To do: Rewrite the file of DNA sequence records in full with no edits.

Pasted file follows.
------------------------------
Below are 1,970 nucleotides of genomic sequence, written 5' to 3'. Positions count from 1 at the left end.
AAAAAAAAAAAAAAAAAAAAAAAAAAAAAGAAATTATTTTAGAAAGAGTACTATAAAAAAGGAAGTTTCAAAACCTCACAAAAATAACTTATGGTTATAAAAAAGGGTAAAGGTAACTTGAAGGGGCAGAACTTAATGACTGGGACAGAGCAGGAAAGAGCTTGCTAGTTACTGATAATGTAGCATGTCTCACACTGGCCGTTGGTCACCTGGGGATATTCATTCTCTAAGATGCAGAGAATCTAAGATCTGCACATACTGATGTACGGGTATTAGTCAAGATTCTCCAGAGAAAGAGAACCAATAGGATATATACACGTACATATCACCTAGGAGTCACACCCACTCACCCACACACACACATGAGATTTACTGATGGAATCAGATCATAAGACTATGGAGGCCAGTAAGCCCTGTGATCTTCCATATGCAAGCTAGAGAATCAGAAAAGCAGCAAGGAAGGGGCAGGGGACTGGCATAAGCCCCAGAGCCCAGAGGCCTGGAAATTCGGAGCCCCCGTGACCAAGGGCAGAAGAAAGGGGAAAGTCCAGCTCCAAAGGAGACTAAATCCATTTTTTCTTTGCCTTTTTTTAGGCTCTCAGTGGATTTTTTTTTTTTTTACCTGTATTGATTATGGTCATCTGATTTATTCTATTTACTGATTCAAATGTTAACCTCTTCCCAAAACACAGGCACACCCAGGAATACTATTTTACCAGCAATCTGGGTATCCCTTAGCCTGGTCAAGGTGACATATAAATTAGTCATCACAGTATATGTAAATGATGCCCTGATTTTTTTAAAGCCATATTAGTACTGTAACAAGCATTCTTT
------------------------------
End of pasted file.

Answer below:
Below are 1,970 nucleotides of genomic sequence, written 5' to 3'. Positions count from 1 at the left end.
AAAAAAAAAAAAAAAAAAAAAAAAAAAAAGAAATTATTTTAGAAAGAGTACTATAAAAAAGGAAGTTTCAAAACCTCACAAAAATAACTTATGGTTATAAAAAAGGGTAAAGGTAACTTGAAGGGGCAGAACTTAATGACTGGGACAGAGCAGGAAAGAGCTTGCTAGTTACTGATAATGTAGCATGTCTCACACTGGCCGTTGGTCACCTGGGGATATTCATTCTCTAAGATGCAGAGAATCTAAGATCTGCACATACTGATGTACGGGTATTAGTCAAGATTCTCCAGAGAAAGAGAACCAATAGGATATATACACGTACATATCACCTAGGAGTCACACCCACTCACCCACACACACACATGAGATTTACTGATGGAATCAGATCATAAGACTATGGAGGCCAGTAAGCCCTGTGATCTTCCATATGCAAGCTAGAGAATCAGAAAAGCAGCAAGGAAGGGGCAGGGGACTGGCATAAGCCCCAGAGCCCAGAGGCCTGGAAATTCGGAGCCCCCGTGACCAAGGGCAGAAGAAAGGGGAAAGTCCAGCTCCAAAGGAGACTAAATCCATTTTTTCTTTGCCTTTTTTTAGGCTCTCAGTGGATTTTTTTTTTTTTTACCTGTATTGATTATGGTCATCTGATTTATTCTATTTACTGATTCAAATGTTAACCTCTTCCCAAAACACAGGCACACCCAGGAATACTATTTTACCAGCAATCTGGGTATCCCTTAGCCTGGTCAAGGTGACATATAAATTAGTCATCACAGTATATGTAAATGATGCCCTGATTTTTTTAAAGCCATATTAGTACTGTAACAAGCATTCTTT